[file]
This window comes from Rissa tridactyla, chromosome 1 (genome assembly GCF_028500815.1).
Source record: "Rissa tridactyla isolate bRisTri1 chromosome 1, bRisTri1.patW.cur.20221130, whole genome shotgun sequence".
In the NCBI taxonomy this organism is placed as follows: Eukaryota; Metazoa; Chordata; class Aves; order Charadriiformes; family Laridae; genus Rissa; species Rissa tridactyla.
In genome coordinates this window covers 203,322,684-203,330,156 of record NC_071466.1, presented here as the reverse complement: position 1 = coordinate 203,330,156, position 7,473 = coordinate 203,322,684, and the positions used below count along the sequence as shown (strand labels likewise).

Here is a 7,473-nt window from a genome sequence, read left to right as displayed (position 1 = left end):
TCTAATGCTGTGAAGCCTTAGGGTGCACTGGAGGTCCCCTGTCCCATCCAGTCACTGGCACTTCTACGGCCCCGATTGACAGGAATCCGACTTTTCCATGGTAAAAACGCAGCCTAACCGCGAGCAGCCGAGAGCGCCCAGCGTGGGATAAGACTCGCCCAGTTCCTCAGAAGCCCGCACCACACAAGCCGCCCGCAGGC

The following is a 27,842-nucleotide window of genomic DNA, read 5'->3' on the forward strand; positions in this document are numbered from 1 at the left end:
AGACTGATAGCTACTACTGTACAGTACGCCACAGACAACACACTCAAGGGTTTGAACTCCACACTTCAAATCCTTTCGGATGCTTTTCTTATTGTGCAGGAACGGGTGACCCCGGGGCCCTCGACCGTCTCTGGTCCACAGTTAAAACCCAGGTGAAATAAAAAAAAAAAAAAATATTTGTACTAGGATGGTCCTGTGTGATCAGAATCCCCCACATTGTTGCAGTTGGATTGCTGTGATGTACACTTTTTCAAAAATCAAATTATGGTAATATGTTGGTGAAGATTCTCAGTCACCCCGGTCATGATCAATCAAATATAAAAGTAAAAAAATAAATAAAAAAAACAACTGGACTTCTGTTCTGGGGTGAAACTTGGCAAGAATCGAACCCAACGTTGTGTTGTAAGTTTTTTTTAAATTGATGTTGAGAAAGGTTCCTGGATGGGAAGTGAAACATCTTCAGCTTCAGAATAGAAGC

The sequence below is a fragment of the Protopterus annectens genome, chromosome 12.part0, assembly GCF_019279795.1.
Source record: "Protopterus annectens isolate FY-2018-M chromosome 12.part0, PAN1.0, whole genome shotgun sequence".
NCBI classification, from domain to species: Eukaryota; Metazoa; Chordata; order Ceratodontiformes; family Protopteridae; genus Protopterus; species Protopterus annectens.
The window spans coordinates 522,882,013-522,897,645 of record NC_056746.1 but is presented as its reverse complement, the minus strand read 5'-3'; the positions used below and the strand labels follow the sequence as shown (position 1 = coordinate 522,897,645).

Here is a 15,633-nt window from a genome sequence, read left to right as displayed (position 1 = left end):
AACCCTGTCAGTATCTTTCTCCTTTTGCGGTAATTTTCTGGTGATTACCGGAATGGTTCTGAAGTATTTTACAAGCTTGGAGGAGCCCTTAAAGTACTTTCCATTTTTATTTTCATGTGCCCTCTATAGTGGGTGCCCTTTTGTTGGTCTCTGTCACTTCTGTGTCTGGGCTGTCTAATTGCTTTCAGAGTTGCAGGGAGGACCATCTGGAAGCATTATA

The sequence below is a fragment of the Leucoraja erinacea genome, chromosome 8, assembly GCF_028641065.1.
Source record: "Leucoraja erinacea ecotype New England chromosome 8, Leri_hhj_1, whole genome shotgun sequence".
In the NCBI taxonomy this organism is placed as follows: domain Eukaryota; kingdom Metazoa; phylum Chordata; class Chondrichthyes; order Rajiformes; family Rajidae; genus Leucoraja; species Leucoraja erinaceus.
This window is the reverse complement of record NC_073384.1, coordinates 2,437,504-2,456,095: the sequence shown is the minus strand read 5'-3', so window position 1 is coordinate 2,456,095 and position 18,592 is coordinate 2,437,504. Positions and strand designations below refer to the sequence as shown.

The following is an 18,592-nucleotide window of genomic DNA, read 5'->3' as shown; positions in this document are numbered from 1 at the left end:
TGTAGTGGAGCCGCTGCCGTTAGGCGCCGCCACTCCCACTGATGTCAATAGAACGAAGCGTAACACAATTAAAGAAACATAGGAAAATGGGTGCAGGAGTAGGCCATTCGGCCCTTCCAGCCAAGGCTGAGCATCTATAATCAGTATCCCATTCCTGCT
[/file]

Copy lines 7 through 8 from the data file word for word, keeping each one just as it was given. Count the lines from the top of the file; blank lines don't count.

The following is a 27,842-nucleotide window of genomic DNA, read 5'->3' on the forward strand; positions in this document are numbered from 1 at the left end:
AGACTGATAGCTACTACTGTACAGTACGCCACAGACAACACACTCAAGGGTTTGAACTCCACACTTCAAATCCTTTCGGATGCTTTTCTTATTGTGCAGGAACGGGTGACCCCGGGGCCCTCGACCGTCTCTGGTCCACAGTTAAAACCCAGGTGAAATAAAAAAAAAAAAAAATATTTGTACTAGGATGGTCCTGTGTGATCAGAATCCCCCACATTGTTGCAGTTGGATTGCTGTGATGTACACTTTTTCAAAAATCAAATTATGGTAATATGTTGGTGAAGATTCTCAGTCACCCCGGTCATGATCAATCAAATATAAAAGTAAAAAAATAAATAAAAAAAACAACTGGACTTCTGTTCTGGGGTGAAACTTGGCAAGAATCGAACCCAACGTTGTGTTGTAAGTTTTTTTTAAATTGATGTTGAGAAAGGTTCCTGGATGGGAAGTGAAACATCTTCAGCTTCAGAATAGAAGC